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You Are What You Eat

March 9, 2012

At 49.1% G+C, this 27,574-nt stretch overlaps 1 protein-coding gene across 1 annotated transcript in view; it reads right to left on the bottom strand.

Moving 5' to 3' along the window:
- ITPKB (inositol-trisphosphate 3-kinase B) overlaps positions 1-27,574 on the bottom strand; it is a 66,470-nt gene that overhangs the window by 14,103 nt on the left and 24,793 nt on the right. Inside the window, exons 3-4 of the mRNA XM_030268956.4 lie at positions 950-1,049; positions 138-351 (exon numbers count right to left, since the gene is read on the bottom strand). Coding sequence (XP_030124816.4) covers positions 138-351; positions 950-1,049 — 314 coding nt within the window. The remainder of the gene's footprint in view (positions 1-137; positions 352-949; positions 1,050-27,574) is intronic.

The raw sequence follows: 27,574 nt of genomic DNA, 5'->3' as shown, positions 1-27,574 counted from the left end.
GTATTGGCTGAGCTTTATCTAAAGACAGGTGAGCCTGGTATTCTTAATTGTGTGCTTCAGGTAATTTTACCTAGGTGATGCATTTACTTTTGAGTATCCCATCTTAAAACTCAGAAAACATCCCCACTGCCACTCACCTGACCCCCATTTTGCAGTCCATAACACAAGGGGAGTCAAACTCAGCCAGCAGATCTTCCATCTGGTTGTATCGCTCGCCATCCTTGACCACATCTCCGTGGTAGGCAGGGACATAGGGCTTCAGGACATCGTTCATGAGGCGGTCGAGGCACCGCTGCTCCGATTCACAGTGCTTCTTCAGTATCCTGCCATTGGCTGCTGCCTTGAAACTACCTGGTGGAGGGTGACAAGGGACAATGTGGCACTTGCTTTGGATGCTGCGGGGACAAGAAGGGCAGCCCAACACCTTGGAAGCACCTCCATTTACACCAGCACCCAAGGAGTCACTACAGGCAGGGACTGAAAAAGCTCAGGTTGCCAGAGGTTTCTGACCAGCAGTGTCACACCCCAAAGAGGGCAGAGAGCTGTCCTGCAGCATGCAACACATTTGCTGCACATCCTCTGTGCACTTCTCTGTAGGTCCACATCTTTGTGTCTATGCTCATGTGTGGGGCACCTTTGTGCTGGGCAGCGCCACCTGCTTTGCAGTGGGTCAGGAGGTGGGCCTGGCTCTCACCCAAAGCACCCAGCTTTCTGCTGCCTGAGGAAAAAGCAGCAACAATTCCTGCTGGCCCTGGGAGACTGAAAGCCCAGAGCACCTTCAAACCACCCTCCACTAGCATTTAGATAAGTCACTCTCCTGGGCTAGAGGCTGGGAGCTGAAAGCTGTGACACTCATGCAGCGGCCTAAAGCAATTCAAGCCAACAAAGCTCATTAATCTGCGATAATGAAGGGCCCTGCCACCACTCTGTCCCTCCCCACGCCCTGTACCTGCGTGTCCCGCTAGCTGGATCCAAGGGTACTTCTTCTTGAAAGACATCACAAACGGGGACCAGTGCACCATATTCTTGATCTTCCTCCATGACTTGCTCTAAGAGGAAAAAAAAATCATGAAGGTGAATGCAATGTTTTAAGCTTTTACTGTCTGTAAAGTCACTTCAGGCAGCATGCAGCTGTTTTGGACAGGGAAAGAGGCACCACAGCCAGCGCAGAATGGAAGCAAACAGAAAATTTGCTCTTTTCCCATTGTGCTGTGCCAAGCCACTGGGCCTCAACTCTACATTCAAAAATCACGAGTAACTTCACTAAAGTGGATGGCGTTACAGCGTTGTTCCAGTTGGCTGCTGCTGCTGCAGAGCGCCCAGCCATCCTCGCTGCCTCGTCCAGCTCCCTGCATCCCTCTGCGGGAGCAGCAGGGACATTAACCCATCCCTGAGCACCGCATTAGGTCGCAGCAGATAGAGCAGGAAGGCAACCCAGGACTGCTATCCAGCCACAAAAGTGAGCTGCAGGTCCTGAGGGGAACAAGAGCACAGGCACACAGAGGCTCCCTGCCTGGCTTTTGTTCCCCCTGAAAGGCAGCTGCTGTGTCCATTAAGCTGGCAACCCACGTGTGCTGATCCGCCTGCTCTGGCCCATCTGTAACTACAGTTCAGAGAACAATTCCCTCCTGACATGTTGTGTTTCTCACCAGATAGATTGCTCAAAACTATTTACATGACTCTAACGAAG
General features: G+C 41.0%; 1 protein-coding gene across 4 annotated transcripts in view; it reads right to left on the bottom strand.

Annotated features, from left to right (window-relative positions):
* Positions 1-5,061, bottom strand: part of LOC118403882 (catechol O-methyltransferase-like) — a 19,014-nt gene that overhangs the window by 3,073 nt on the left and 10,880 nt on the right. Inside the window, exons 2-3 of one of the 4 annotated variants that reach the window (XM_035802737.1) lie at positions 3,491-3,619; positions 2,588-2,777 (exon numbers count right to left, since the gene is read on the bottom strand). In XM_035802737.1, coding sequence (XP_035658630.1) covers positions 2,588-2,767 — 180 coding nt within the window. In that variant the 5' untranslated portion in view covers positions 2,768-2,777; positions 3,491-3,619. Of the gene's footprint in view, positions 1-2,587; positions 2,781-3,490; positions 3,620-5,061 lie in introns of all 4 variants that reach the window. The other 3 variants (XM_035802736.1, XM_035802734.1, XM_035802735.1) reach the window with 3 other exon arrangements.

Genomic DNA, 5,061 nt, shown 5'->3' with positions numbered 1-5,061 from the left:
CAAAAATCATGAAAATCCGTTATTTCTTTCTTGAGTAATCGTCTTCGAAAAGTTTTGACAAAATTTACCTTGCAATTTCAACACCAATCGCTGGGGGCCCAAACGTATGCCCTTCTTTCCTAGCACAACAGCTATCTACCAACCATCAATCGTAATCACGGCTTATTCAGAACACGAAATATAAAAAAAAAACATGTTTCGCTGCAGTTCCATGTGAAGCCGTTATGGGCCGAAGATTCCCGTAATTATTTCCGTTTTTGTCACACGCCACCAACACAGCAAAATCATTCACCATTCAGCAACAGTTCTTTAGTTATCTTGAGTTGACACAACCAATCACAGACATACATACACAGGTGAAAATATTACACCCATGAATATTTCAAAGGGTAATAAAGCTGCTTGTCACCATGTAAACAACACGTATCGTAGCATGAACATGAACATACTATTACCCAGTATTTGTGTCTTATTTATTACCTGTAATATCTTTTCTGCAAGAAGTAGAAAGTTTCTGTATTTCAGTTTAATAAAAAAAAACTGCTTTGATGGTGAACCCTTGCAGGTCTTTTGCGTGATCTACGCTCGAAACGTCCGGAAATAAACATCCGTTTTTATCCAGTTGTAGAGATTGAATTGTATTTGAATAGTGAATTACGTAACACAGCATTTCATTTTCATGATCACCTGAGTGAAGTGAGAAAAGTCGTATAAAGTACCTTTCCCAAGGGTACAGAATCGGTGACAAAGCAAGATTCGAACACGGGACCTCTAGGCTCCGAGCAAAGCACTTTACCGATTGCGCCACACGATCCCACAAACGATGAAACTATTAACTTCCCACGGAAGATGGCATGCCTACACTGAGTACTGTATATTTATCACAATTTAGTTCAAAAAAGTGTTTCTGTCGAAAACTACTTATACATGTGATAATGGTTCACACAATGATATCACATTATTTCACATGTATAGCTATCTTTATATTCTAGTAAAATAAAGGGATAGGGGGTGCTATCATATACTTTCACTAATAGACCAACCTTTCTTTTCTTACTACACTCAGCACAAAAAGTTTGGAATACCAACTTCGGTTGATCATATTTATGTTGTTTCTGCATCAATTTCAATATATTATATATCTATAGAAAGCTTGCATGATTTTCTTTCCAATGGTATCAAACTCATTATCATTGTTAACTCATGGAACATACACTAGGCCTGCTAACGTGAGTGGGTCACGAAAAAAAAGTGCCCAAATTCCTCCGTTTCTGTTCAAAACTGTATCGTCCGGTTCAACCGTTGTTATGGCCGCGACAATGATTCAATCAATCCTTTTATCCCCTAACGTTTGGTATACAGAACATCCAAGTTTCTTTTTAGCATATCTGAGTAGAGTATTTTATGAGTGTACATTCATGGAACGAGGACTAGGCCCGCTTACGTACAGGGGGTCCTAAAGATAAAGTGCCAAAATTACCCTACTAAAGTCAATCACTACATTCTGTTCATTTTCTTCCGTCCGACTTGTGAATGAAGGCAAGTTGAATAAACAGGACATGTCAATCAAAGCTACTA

This excellent activity comes to you from Kyra Rice via my awesome ex-maternity sub B.Lo. (Today is my first official day back--a planning/grading day, thank the Lord!) Kyra called it "You Are What You Eat", but it can be modified to suit just about anything; B.Lo. used it to present likes (foods, music, activities, etc.) and called it "Yo soy original" (I am original). Have students use pictures (hand-drawn or clip-art) of their favorite foods (or favorite activities...or whatever else you want to use) to form a person's body; presumably, themselves. You can have the students label each item, as B.Lo. did (although as you can see, this student used English for most of the labels...oops!), or just have them draw the picture without labels. Ideally, this would be done as homework so that classmates cannot see who drew what. Otherwise, try to keep some secrecy about it--put up binders to use as blinders from seatmates or something. Make sure that students do NOT write their names on the front of the paper! Once students have completed their figures, the fun begins! Hold up a picture and ask (in the target language), "What does this person like?" or "What does this person eat?" or whatever question matches your activity. As students describe the picture, have them begin guessing who in the class the person might be. You can get some great CI out of it by comparing students--if someone guesses "Bob" because s/he knows that Bob likes baseball, but it's not Bob, you can ask him to confirm. "Do you like baseball" "Yes" "Well do you like hockey?" "No" So it can't be Bob. Bob likes baseball, but he doesn't like hockey. Who in the class likes baseball AND hockey? etc etc etc. This is a great activity to have students complete and then keep filed away so that you can pull out one or two when you have five minutes left at the end of class that need to be filled. You can extend the activity by having students switch papers and asking them to either write or speak about the person--they should tell a story about the person based on whatever is included in their object-body. You could also leave this as an activity for students to complete when they have a substitute early on in the year, so that they are ready to go when you want to discuss them!

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